Daniel Banks, a conductor and union official said, "If it proves convenient, they’ll sometimes have a train going in the opposite direction give us a visual inspection going 50 miles per hour when we’re crossing each other."

It wasn’t like that just a few years ago, before railroads began a new scheduling system to save money, says Clyde Whitaker, state director for the Sheet Metal, Air, Rail Transportation union.

"When a defect detector sounded an alarm that train would be required to stop and inspect the alleged defect. No exceptions whatsoever," he told the House Finance Committee earlier this week. This should be the standard now. At the end of the day railroads need to be held responsible. When a defect detector alert is sent to a wayside desk, the crew should be notified of a car trending hot."

Instead, he said, all too often railroad companies "roll the dice They take a chance on getting the train to destination in order to save a buck."

© Provided by WSYX – Columbus

Report: Railroad company ignored safety warning in earlier Ohio derailment

The nonprofit news organization Pro Publica is reporting that the company's rules for its Wayside Detector Help Desk allow decision-makers to ignore information from the defect detectors. 

Workers on the desk can tell crews to disregard an alert when “information is available confirming it is safe to proceed” and to continue no faster than 30 miles per hour to the next track-side sensor.

Norfolk Southern disregarded a similar mechanical problem on another train that months earlier jumped the tracks in Ohio, Pro Publica was told by Whitaker.

When a mechanic could not determine what was causing a wheel to heat up on an engine the train was towing on the way to Cleveland last October, a Norfolk Southern dispatcher told the crew to resume its journey rather than remove the engine to fix it, the union leader said.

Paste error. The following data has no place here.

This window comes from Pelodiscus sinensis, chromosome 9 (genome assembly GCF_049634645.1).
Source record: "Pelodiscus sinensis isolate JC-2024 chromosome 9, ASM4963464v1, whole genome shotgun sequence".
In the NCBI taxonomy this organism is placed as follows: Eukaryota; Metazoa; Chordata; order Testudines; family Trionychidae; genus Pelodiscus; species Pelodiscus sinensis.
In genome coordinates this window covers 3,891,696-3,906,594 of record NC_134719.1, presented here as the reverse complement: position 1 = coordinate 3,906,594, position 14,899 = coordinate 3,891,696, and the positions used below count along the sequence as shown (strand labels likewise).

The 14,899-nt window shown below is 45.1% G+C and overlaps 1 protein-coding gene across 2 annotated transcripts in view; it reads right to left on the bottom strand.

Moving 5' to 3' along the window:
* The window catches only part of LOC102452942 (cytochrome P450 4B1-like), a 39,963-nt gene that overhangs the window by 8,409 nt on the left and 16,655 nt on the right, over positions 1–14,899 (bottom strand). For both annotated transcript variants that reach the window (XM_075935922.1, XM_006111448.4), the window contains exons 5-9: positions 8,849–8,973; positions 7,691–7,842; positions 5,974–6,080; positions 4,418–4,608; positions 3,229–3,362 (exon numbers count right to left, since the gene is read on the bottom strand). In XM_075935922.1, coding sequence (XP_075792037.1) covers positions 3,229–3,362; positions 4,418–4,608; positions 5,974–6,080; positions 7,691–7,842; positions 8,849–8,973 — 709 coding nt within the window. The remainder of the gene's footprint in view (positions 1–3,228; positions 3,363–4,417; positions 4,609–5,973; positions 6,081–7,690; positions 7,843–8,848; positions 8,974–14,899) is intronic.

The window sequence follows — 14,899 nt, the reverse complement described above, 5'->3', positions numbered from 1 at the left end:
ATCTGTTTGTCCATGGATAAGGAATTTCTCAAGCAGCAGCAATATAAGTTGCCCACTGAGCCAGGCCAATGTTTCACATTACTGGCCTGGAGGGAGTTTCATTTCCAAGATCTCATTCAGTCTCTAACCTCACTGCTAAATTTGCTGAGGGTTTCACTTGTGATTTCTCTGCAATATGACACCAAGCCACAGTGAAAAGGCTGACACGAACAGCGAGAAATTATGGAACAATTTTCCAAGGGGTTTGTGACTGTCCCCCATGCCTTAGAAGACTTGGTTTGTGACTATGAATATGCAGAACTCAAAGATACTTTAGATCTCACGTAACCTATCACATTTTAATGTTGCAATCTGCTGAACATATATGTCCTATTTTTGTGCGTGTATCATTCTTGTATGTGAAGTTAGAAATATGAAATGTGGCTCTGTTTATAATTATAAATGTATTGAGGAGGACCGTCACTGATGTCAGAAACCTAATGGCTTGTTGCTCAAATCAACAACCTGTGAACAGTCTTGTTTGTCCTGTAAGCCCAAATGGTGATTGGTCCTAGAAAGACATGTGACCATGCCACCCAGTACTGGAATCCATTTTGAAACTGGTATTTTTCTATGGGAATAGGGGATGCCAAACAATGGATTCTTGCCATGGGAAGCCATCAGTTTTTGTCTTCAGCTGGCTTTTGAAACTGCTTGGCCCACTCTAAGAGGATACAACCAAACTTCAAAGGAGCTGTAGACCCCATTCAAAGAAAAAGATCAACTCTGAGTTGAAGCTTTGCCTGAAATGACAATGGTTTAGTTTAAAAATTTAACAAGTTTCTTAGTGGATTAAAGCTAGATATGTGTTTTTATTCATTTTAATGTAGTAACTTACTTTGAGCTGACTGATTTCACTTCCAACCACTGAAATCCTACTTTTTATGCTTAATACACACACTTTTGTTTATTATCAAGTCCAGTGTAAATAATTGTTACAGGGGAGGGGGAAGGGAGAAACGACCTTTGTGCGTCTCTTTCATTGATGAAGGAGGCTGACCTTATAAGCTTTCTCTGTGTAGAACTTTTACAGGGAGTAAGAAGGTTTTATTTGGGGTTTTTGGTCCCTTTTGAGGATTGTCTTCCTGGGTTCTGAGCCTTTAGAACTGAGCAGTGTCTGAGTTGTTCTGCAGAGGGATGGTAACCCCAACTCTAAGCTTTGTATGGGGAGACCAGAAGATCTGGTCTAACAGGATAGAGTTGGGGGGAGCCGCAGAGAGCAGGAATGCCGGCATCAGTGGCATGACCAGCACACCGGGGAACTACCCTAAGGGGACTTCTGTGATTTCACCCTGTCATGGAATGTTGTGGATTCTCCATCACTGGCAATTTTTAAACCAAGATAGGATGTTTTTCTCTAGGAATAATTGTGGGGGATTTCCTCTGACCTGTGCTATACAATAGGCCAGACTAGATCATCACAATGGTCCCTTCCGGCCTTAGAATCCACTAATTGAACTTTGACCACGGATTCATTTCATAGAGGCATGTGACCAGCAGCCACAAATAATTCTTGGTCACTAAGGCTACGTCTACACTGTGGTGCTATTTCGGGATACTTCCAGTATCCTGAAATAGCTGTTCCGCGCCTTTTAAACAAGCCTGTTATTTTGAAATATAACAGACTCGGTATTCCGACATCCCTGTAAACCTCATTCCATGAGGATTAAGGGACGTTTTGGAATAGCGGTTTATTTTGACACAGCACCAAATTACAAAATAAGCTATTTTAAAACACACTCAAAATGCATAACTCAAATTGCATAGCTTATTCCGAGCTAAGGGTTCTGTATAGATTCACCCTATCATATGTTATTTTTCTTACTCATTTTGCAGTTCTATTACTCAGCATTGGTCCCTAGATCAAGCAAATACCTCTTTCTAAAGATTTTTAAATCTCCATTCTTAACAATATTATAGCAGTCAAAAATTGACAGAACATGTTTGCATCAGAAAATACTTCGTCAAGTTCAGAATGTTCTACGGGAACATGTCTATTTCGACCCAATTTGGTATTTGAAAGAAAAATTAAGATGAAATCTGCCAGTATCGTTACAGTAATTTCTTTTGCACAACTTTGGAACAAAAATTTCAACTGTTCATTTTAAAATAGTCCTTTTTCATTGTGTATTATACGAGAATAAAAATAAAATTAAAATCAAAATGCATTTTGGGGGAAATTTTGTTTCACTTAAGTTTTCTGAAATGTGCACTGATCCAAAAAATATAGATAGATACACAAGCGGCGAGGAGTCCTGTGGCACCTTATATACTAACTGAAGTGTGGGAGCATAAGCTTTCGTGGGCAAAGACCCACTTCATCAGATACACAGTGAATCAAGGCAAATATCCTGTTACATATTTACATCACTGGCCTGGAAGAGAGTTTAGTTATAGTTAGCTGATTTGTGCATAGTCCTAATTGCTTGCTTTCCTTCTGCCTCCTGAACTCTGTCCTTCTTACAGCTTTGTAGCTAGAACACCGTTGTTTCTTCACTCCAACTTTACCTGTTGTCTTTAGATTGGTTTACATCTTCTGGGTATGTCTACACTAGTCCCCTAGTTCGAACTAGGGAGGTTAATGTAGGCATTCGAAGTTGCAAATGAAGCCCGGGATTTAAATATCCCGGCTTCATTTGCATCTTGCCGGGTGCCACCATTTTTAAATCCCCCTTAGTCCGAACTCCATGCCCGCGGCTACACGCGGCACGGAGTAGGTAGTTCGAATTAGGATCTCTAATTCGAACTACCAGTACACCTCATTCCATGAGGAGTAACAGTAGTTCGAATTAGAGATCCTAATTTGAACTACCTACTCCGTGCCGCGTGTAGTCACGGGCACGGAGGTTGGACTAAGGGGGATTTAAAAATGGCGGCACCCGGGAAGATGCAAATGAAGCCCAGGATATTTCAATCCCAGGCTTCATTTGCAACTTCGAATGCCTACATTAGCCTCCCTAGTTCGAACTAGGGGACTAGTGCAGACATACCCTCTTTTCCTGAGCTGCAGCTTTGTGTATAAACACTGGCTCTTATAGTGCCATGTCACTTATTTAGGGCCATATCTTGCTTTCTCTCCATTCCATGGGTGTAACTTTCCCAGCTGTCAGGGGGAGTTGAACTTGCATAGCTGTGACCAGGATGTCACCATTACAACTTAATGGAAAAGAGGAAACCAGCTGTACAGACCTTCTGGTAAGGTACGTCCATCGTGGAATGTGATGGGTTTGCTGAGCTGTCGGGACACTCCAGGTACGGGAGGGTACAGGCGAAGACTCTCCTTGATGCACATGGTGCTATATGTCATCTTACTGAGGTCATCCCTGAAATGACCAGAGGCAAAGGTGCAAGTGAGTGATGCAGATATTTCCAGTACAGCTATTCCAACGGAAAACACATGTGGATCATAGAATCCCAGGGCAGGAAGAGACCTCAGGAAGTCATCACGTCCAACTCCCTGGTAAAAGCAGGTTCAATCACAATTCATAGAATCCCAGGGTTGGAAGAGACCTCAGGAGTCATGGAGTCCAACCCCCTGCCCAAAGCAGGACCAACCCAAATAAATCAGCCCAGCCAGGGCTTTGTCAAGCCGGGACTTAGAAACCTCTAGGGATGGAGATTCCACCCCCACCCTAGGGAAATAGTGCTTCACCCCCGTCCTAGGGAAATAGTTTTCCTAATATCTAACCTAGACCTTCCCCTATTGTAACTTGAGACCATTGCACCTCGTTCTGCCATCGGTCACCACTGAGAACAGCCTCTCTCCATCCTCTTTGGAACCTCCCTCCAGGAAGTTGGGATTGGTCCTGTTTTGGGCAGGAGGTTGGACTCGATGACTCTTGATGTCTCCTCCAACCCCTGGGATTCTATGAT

A few miles later, the train derailed, spilling thousands of gallons of molten paraffin wax in the city of Sandusky.

© Provided by WSYX – Columbus

Railroad operators are 'playing the odds' with safety of crew, cargo and communities, union leader says

John Esterly, a leader of the Brotherhood of Locomotive Engineers and Trainmen, told the House Homeland Security Committee on Wednesday: “Unfortunately, in the absence of regulation, there’s no cause for the railroad to comply with any of the information that these defect detectors provide.

“So even if a defect is detected there’s no regulation that says you must stop and inspect that car.”

In a separate committee hearing Tuesday, he explained it this way:

“Think of them like a service engine soon light in your car," Esterly said. "If it comes on, you might immediately see a mechanic to see what the issue is. Or, you might choose to finish your trip.

“The railroads are similarly not bound to any action if a defect is detected in a train. They may opt to immediately stop the train and inspect the issue, or they may choose to complete the trip – playing the odds with their cargo and crew, but more importantly with the safety of the communities that these trains pass through.”

That’s why Esterly and several Ohio legislators are trying to pass a proposal that would allow the state to develop new requirements for actions a railroad must take when a wayside detector shows a potential problem.

The plan is part of the sprawling two-year state transportation budget bill.

But such state oversight faces a major hurdle: Railroad lobbyists say they can be regulated only by the federal government.

Still, numerous state lawmakers are asking questions about what they can do to tighten rules within Ohio to lessen the chances something like this ever happens again.

Senate President Matt Huffman said the upper chamber likely will hold a hearing next week.

WSYX reporter Haley Nelson contributed to this story.

Caption: WSYX